The Economic Growth and Tax Relief Reconciliation Act of 2001 ("EGTRRA") [3] amended several key tax aspects of Code Section 529. However, the amendments were scheduled to expire (i.e., "sunset") at the end of 2010. While the original intent of Code Section 529 was to encourage financial planning and college savings, the uncertainty surrounding the potential expiration of the tax benefits of EGTRRA created some level of uncertainty for potential contributors regarding the long-term value and tax benefit of QTPs.

Section 1304 of the PPA removed this ambiguity by permanently extending all provisions of EGTRRA that were previously scheduled to expire at the end of 2010.

IV. Public Disclosure of Forms 990-T (Unrelated Business Income Tax Returns)

Historically, organizations that are recognized as Code Section 501(c)(3) organizations were required to file a Form 990 each year with the Internal Revenue Service ("IRS"), and were required to make the Form 990 available to the general public upon reasonable terms. In recent years, the Form 990 has become widely available, without a request, through publication on the Internet at In contrast, organizations filing an unrelated business income tax ("UBIT") return (Form 990-T) were not historically required to make the return publicly available.

Section 1225 of the PPA changed this dynamic for Code Section 501(c)(3) organizations and places the Form 990-T on the same footing as the Form 990. Both are now subject to public disclosure, which may very well lead to the publication of Forms 990-T on Guidestar for future tax years. This requirement will likely invite public scrutiny of an organization's unrelated income and expenses. Most communities have witnessed newspaper or magazine articles devoted to the compensation practices of charities, with the information gleaned from Forms 990. It is reasonable to assume that this new transparency of a college's or university's Form 990-T may invite similar public interest and debate. Therefore, it is important that institutions carefully consider their UBIT tax positions and the information and message that they publicly communicate through their Forms 990-T.

V. Reform Measures Directed at Supporting Organizations

One of the most significant impacts of the PPA is arguably the reform measures directed toward supporting organizations described in Code Section 509(a)(3) [4]. Many colleges and universities have formed affiliates (e.g., foundations, endowments, technology transfer entities, exchange programs, research institutions, captive insurance companies, etc.) that are classified as supporting organizations by virtue of their close relationship with the college or university [5].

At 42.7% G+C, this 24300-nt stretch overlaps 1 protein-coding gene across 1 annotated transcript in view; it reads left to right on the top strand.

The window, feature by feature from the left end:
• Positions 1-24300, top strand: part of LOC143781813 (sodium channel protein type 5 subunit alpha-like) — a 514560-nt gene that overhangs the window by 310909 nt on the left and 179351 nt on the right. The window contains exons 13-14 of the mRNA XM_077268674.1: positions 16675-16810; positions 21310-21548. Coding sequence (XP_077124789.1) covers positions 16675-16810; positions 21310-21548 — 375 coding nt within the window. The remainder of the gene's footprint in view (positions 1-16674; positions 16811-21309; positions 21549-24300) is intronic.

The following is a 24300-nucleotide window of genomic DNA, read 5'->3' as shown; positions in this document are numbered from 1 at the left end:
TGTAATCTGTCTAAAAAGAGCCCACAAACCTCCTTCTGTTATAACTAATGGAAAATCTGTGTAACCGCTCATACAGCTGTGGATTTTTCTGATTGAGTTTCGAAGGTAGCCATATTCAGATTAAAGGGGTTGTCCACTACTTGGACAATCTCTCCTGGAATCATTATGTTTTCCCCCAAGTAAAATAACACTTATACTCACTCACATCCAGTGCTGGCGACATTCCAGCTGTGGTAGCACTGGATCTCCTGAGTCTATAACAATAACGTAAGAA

As such, the PPA may impact an institution significantly through its impact upon the institution's affiliates.

There are four different types of supporting organizations: (a) Type I [6]; (b) Type II [7]; and (c) Two distinct Type III supporting organizations [8]: (i) Functionally Integrated Type III [9], and (ii) Nonfunctionally Integrated Type III [10].

Charitable Distribution from an IRA

While the PPA permits charitable distributions from IRAs, they are not permitted to be made to supporting organizations. In other words, a potential donor would need to direct the IRA distribution directly to the college or university, or to a foundation or endowment that is not classified as a supporting organization within the meaning of Code Section 509(a)(3).

Private Foundation Grants to Supporting Organizations

The PPA significantly restricts private foundation [11] grants (and donor advised fund grants) [12] to certain supporting organizations, and imposes two types of excise (or penalty) taxes upon private foundations that make grants to Nonfunctionally Integrated Type III supporting organizations [13]. However, there is no reliable source that currently identifies the supporting organizations that are classified as Nonfunctionally Integrated Type IIIs.

In sum, the PPA places a penalty on private foundation grants to certain types of charities, and understandably, private foundations have reacted by increasing their scrutiny of pending grants until the IRS can give further guidance regarding the identity of the charities that are the subject of the new restrictions in the PPA [14].

What steps can an institution take to protect private foundation funding to its supporting organization?

(a) Communicate with each private foundation that is a current or prospective funder to determine the policies it has developed in response to the PPA.

In a positive recent development, the IRS issued Notice 2006-109, which outlines the appropriate documentation upon which private foundations may rely in making grants to supporting organizations. These guidelines remove the ambiguity regarding the level of review that a private foundation must undertake prior to funding a supporting organization.

A supporting organization can facilitate a private foundation grant by providing the following information in conformance with Notice 2006-109:
  • A current IRS determination letter;

  • A copy of its governance documents demonstrating its relationship with its supported organization;

  • If the organization is a Type I or Type II supporting organization, it may provide a written representation to the private foundation (signed by an officer, director or trustee) that includes the following information:

    • A statement regarding its status as either a Type I or Type II supporting organization; and

    • A description of how its officers, directors or trustees are selected, and a reference to the relevant portions of its governing documents that establish its relationship with its supported organization; or

  • If the organization is a Functionally Integrated Type III supporting organization, it may provide a written representation to the private foundation (signed by an officer, director, or trustee) that includes the following information: